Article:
Students file suit to block the state's plan to require them to earn their diplomas by scoring well on the PARCC, the SAT or the ACT.


Students in the class of 2015 scored an average of 1490 on the SAT—the lowest since the 2,400-point scale was developed nearly a decade ago—and 41.9 percent of them were deemed to be college ready.


A new law allows thousands of students to graduate even though they didn't take the required exit exam because of a state contracting error.


The latest results suggest that this year's graduating class may not be much more prepared than last year's class for college or a career.


Nearly 1 in 4 recent high school graduates in Tennessee will begin classes under a new state program that offers two years of free tuition at a state community or technical college.


Lawmakers scrambled this week to draft legislation to allow about 5,000 students to graduate even though they lost their last chance to take the state-required exit exam.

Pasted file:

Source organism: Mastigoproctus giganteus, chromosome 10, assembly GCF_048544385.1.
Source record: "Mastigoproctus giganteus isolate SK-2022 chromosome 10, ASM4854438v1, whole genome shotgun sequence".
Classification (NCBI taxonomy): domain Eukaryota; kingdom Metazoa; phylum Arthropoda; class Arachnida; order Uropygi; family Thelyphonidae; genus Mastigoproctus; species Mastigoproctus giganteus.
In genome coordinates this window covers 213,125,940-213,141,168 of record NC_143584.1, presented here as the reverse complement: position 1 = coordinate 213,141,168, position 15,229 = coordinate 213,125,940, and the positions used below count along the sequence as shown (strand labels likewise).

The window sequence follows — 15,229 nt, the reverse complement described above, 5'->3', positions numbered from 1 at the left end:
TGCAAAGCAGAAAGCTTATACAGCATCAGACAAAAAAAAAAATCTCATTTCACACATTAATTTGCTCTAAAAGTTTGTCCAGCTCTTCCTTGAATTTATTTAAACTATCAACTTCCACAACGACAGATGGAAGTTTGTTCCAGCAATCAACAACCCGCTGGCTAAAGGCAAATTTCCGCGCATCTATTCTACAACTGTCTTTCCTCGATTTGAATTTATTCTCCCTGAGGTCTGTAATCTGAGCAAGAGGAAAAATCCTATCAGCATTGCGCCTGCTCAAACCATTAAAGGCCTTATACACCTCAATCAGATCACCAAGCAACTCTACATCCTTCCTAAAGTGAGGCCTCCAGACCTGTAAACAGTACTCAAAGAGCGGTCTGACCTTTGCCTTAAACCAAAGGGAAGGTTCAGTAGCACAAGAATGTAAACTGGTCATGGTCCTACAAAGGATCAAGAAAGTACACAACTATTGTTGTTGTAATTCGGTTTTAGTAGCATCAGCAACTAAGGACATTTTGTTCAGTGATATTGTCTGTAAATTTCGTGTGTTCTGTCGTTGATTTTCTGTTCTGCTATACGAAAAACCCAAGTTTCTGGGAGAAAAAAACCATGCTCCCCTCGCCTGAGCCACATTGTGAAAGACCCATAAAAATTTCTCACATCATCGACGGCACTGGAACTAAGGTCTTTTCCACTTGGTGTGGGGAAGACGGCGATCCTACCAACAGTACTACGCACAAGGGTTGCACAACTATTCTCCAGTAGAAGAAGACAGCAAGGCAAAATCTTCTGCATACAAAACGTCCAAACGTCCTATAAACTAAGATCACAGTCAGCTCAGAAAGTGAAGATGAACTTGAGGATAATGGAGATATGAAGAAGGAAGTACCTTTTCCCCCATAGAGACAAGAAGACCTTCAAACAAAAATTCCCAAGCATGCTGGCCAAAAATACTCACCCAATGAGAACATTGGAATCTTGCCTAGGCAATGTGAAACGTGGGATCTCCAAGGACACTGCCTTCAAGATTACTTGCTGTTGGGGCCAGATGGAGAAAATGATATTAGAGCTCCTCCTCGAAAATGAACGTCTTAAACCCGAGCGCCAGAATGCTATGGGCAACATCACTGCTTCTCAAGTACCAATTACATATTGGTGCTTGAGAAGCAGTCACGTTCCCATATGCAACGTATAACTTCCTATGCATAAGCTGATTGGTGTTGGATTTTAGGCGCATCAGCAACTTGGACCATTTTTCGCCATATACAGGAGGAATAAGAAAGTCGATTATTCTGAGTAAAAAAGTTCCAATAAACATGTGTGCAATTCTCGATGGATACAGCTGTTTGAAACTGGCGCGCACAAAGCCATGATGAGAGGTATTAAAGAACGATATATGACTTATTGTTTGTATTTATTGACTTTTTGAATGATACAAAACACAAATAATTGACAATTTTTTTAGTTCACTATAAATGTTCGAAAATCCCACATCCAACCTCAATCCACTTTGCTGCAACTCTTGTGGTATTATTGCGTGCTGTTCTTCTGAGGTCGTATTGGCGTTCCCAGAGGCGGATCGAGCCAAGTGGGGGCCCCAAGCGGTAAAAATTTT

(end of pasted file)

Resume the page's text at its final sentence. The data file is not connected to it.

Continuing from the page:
The new law forces all public colleges and universities to grant credit for AP tests at score levels that are lower than some had required.


Thousands of students statewide were denied diplomas because of a contracting mistake, and now find their plans for college, job training or the military in limbo.


PARCC votes to approve cut scores for the high school test, but can't disclose yet what they are, since the point system--and spring performance data--are still being finalized.


Funding for the U.S. Department of Education program has grown from $20 million a few years ago to $28 million.


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